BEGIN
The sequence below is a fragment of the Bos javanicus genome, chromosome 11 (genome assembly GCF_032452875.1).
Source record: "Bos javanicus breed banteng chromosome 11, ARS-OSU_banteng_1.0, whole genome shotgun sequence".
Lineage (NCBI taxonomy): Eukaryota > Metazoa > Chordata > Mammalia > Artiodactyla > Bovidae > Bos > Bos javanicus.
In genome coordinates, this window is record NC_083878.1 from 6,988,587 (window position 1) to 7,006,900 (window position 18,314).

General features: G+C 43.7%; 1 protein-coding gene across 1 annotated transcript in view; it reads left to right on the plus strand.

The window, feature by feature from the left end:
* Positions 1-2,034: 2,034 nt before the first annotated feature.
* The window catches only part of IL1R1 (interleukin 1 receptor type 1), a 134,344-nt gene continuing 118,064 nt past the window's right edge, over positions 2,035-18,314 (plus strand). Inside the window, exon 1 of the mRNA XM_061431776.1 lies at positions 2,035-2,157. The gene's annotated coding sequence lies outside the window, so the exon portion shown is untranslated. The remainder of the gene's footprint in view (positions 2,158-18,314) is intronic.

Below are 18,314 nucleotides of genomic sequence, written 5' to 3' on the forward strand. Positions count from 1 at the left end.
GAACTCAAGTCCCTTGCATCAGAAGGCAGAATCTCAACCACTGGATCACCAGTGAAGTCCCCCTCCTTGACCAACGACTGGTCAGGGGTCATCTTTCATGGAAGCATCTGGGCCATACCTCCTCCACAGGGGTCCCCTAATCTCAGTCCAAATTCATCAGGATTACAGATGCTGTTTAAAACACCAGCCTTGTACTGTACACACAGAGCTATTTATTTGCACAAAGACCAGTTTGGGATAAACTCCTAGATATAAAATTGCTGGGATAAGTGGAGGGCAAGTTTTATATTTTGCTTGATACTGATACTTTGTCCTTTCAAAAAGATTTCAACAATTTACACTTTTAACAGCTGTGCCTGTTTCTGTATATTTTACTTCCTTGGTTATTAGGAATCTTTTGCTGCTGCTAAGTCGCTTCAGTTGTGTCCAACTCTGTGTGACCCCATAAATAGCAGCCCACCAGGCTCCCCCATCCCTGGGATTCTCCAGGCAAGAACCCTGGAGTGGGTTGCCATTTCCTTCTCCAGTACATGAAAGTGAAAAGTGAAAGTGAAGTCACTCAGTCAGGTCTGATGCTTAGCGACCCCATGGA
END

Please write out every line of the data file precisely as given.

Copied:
The sequence below is a fragment of the Bos javanicus genome, chromosome 11 (genome assembly GCF_032452875.1).
Source record: "Bos javanicus breed banteng chromosome 11, ARS-OSU_banteng_1.0, whole genome shotgun sequence".
Lineage (NCBI taxonomy): Eukaryota > Metazoa > Chordata > Mammalia > Artiodactyla > Bovidae > Bos > Bos javanicus.
In genome coordinates, this window is record NC_083878.1 from 6,988,587 (window position 1) to 7,006,900 (window position 18,314).

General features: G+C 43.7%; 1 protein-coding gene across 1 annotated transcript in view; it reads left to right on the plus strand.

The window, feature by feature from the left end:
* Positions 1-2,034: 2,034 nt before the first annotated feature.
* The window catches only part of IL1R1 (interleukin 1 receptor type 1), a 134,344-nt gene continuing 118,064 nt past the window's right edge, over positions 2,035-18,314 (plus strand). Inside the window, exon 1 of the mRNA XM_061431776.1 lies at positions 2,035-2,157. The gene's annotated coding sequence lies outside the window, so the exon portion shown is untranslated. The remainder of the gene's footprint in view (positions 2,158-18,314) is intronic.

Below are 18,314 nucleotides of genomic sequence, written 5' to 3' on the forward strand. Positions count from 1 at the left end.
GAACTCAAGTCCCTTGCATCAGAAGGCAGAATCTCAACCACTGGATCACCAGTGAAGTCCCCCTCCTTGACCAACGACTGGTCAGGGGTCATCTTTCATGGAAGCATCTGGGCCATACCTCCTCCACAGGGGTCCCCTAATCTCAGTCCAAATTCATCAGGATTACAGATGCTGTTTAAAACACCAGCCTTGTACTGTACACACAGAGCTATTTATTTGCACAAAGACCAGTTTGGGATAAACTCCTAGATATAAAATTGCTGGGATAAGTGGAGGGCAAGTTTTATATTTTGCTTGATACTGATACTTTGTCCTTTCAAAAAGATTTCAACAATTTACACTTTTAACAGCTGTGCCTGTTTCTGTATATTTTACTTCCTTGGTTATTAGGAATCTTTTGCTGCTGCTAAGTCGCTTCAGTTGTGTCCAACTCTGTGTGACCCCATAAATAGCAGCCCACCAGGCTCCCCCATCCCTGGGATTCTCCAGGCAAGAACCCTGGAGTGGGTTGCCATTTCCTTCTCCAGTACATGAAAGTGAAAAGTGAAAGTGAAGTCACTCAGTCAGGTCTGATGCTTAGCGACCCCATGGA